Anyone concerned about the planet's future and our ability to bring our climate-disrupting emissions under control, can't help but regularly steal nervous glances at China. What China, with its massive population and prodigious growth rate does or doesn't do, will have a significant impact on all of us. So when China said they wanted 500,000 "new energy vehicles” on the road by next year and five million by 2020, many of which would be driven by first time car buyers newly entering the middle class, that gave us reason to be hopeful. Many have been skeptical that such numbers could be achieved. Especially since last year, only 17,600 EVs were sold. Today, there are approximately 50,000 of them on the road.
But a number of recent developments could be turning up the heat.
First, Chinese EV-maker BYD, which is partially backed by Warren Buffett, has been selling most of their cars in their home city of Shenzhen. Earlier this week, they gained approval to begin selling in Beijing with its population of 11.5 million. Beijing officials will provide a subsidy for EVs and they also commit to installing 100 charging stations in the city by the end of the year with roughly ten charging units per station. This roughly coincides with Swiss electrical equipment-maker ABB's announcement that it would begin making and marketing wall-mounted home electric vehicle chargers in China. The chargers are being developed for Denza, a new joint venture between BYD and Daimler.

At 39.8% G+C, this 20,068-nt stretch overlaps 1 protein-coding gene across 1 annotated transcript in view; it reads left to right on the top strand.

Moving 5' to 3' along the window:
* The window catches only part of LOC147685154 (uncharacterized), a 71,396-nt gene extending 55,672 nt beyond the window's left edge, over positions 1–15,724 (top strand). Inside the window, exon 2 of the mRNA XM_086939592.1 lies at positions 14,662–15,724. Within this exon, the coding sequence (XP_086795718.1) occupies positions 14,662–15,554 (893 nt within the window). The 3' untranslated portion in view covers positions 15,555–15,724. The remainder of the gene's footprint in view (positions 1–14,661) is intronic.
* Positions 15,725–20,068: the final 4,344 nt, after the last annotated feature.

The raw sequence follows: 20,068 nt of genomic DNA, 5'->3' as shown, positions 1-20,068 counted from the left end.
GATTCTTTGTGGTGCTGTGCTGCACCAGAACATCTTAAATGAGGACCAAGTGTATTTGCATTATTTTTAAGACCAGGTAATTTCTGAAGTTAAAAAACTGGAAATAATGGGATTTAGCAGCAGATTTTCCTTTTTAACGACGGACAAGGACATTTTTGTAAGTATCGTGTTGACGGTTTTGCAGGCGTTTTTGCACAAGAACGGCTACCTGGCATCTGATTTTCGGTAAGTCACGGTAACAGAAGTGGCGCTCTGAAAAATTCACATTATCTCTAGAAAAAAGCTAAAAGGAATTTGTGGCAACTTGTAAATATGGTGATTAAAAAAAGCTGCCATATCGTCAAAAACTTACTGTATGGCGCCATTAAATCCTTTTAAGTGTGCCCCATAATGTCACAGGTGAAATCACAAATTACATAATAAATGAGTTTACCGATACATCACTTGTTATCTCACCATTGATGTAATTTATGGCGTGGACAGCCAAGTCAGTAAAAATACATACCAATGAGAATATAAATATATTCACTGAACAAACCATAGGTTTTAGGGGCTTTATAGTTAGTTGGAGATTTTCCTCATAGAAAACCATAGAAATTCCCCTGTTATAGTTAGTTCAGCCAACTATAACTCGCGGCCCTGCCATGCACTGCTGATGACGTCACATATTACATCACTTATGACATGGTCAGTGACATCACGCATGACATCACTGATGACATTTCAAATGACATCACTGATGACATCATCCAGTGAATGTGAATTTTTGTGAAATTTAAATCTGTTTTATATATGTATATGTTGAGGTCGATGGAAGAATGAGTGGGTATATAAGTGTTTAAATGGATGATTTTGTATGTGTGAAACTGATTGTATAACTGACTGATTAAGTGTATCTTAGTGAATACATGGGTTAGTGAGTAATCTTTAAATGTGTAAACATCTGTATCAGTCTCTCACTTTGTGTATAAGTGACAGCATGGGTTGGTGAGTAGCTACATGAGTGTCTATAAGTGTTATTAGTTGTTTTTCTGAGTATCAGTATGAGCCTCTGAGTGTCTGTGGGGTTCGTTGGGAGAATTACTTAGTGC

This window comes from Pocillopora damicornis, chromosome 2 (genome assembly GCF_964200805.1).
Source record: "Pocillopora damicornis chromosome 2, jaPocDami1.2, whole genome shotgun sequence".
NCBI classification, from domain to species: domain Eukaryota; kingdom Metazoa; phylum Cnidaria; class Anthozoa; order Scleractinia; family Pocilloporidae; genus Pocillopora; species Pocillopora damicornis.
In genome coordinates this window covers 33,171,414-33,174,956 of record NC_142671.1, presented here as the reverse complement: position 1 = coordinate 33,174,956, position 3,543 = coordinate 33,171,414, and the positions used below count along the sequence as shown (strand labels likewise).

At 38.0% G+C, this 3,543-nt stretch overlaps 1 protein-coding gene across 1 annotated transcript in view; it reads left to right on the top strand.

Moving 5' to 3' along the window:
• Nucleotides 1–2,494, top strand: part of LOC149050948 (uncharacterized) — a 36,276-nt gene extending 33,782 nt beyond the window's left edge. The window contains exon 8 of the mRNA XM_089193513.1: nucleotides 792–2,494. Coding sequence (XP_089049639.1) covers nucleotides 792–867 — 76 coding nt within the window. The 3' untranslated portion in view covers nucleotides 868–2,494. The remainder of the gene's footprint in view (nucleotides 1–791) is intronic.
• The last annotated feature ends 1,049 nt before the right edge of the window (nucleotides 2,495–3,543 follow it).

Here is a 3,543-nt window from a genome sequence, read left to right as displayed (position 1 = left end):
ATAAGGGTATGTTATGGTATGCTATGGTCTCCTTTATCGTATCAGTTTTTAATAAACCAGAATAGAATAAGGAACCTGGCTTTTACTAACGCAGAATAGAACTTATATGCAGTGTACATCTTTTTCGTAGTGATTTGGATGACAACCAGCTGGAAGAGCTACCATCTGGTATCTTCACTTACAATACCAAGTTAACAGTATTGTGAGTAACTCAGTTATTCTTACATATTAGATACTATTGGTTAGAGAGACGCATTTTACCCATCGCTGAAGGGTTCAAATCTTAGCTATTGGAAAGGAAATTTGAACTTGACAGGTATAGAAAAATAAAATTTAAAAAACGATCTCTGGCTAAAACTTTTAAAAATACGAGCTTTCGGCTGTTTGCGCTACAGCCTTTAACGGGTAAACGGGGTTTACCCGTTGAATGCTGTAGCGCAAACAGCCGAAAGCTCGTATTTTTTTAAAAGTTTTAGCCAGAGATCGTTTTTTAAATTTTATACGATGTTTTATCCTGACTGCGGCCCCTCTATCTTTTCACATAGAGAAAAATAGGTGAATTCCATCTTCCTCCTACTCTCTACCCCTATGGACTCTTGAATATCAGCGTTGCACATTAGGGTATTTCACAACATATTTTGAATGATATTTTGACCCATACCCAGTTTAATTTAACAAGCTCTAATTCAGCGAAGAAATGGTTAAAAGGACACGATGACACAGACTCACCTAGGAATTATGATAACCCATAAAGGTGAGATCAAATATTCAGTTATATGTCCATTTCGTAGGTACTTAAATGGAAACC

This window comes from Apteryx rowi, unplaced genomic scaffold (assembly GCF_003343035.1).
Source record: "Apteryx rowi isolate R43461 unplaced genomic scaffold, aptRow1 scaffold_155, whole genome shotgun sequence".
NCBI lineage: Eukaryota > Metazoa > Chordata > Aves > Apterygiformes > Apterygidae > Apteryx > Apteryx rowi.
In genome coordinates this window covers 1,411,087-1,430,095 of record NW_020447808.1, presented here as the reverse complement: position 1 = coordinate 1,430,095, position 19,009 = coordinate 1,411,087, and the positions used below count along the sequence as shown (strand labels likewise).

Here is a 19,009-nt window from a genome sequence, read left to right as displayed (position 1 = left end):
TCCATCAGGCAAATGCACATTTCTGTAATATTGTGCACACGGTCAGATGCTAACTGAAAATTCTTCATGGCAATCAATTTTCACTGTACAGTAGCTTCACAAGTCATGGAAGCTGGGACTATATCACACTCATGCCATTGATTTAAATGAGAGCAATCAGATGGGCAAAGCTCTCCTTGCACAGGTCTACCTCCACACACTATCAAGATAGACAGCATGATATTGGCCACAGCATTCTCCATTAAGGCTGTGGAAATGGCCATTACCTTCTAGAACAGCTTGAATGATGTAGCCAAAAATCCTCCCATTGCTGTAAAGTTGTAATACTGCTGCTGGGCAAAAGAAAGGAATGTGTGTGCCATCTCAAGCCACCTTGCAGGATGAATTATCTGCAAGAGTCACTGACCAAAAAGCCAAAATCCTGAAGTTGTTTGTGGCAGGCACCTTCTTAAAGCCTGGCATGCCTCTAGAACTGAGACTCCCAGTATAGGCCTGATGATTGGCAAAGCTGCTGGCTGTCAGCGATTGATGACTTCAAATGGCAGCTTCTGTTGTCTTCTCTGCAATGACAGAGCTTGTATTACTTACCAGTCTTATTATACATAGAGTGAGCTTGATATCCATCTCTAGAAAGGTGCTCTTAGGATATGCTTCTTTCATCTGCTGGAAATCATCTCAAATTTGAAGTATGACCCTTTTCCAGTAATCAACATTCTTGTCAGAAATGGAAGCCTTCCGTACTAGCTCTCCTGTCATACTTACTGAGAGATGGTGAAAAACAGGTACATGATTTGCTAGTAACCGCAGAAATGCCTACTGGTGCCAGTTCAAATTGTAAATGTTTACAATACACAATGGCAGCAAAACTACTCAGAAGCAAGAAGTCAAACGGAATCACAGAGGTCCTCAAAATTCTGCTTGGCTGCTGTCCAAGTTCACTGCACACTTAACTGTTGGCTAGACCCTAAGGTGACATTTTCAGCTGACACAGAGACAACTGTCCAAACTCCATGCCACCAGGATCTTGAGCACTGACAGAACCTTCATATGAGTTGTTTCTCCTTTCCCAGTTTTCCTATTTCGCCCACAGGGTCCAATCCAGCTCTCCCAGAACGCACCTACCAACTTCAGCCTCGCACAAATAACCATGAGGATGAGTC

Says Chunyuan Gu, ABB's top man in China, "Either you believe or you don't believe. What's difficult to predict is how fast the volume will come."
BYD also received approval this week to sell its plug-in hybrid, the Qin, in Shanghai
China's fast growing car market is attracting the attention of automakers around the globe. Last year 22 million cars were sold there, compared with 15.6 million in the US. Major problems like air pollution and gridlock are leading local officials to tighten restrictions on new drivers' licenses, which will slow the pace of growth. Electric cars, which don't contribute to air pollution are getting a warmer reception.
Some people believe that were are approaching a point of “peak cars” altogether, but that is clearly still a ways off in China.